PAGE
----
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My question is about bread... What's with all these options? What is the diff between whole, 7, 12 grain? What is the difference between whole grain and whole wheat?
And most importantly, what would be the best option to have?
I think as long as the main ingredient is a whole grain flour, they are all fine!
It's all going to taste great. Just take a look at the ingredients and the 'fibre per 100g' so that you know what you're getting. The one to avoid is 'brown' bread. That can just be white bread dyed brown!
Thanks for the quick replies.
Clarification helps :)
7-Grain, 9-Grain, and 12-Grain breads aren't necessarily better for you than white bread. Make sure you check the ingredients --- avoid enriched wheat flour. It's one of those red flags, like the dreaded high fructose corn syrup.
Bread is so delicious. It should be calorie free...or at least on par with, say, celery.
I agree about checking the ingredients. You don't want anything "enriched"
Even if the fiber content is higher, it's only because it's been added as a supplement, which I just don't trust. Usually the supplements make my tummy ache and ache and ache!
In the US, "whole grain" is defined by the USDA, whereas "12 grain" and "multi-grain" are not. Whole grain means that the entire wheat is used (germ, bran and endosperm). It doesn't just apply to breads though: for example, popcorn is a whole grain!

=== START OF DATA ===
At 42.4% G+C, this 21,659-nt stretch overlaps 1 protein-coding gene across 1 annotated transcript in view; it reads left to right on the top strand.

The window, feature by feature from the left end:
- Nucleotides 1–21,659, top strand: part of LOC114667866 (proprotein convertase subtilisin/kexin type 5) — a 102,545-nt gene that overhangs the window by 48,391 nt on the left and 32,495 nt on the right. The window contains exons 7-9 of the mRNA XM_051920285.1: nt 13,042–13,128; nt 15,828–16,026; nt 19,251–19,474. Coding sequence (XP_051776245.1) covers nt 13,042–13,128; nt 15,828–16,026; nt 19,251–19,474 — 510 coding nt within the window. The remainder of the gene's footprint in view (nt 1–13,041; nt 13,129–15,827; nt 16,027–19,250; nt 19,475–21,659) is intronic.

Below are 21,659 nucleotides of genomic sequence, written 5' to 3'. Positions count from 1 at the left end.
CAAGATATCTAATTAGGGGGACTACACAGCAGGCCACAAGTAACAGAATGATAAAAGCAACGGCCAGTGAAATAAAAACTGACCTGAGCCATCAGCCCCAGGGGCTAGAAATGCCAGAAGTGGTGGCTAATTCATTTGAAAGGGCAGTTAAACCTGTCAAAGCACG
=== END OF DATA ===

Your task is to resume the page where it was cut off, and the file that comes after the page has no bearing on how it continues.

Whole wheat breads are breads that are "whole grain." A lot of companies will market their breads as "multi-grain" because the name sounds healthier. As many others have said, make sure to read the label. The first ingredient should be "whole wheat flour" if it is truly a whole grain bread.
Many breads, especially light or low-carb breads, are enriched with fiber and nutrients. Whole wheat flour is naturally higher in fat and more dense than de-germed (white) flour. That's why it's important to read the labels =)
If you're from the UK or somewhere outside of the US, I'm not sure how the food labeling rules work, so this might not apply.